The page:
Your Credit Score

Your credit score is a numeric summary of the information in your credit report and is formulated to predict your credit risk – the risk you will not pay what you borrowed. The most commonly used scoring model is the FICO score, created and issued by Fair Isaac Corporation, which ranges from 300 to 850. Generally, those with higher scores are more easily granted credit and get better interest rates. Many lenders require a score of at least 680 to get a mortgage, and those with a score in the mid-700s and above usually get the best interest rates. If your score is lower than 680, you may only qualify for sub-prime loans, which usually have a high interest rate or unfavorable loan terms, or find it difficult to get any loan. Requirements vary by lender; always check with your lender to verify minimum credit score requirements.

The following are the factors that are used to calculate your FICO score:

Payment history (35%)
Making your payments on time boosts your score. Conversely, if you make a late payment, your score will take a hit. The more recent, frequent, and severe the delinquency, the lower your score. Collection accounts and legal actions have a serious negative impact.

Amounts owed (30%)
Also known as the utilization ratio, which compares your balances to your credit limits on revolving accounts. Installment accounts are also considered but not as much, and compare your current balance to your original balance. Carrying large balances on personal loans and revolving debt, like credit cards, particularly if those balances are close to credit limits, will lower your score. A good benchmark for your utilization ratio is 50%—keeping accounts below this mark will help you to maintain a good credit score.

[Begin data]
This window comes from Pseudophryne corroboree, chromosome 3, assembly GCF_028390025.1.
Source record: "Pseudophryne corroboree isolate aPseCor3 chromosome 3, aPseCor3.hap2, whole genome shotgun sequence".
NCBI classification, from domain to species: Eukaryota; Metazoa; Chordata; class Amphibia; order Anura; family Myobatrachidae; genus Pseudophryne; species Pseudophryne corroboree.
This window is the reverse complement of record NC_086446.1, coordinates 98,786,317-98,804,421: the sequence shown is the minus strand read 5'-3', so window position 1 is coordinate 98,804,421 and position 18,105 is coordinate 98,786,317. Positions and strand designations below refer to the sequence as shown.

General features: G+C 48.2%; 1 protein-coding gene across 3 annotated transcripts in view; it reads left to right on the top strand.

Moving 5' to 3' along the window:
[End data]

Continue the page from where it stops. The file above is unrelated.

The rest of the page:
Length of credit history (15%)
This factor considers the average age of your open accounts. The longer you have had your accounts, the better.

New credit (10%)
This factor looks at the number and proportion of recently opened accounts and the number of inquiries. Accessing your own report is not damaging to your score nor are inquiries for pre-approval offers.

Type of credit used (10%)
Having a variety of accounts – both revolving and installment – boosts your score because it demonstrates that you are capable of handling the responsibilities that come with each debt type. Examples of revolving accounts include credit cards and lines of credit, while personal loans, car loans and mortgages are types of installment accounts.

Since your Equifax, Experian, and TransUnion credit reports do not necessarily contain the same information, your FICO score from each bureau may be different. When you apply for credit, the creditor may only check one of your scores or check all three and average them or take the lowest or middle score. If you are applying for a mortgage with a co-borrower, both of your credit scores will be taken into account during the approval process.

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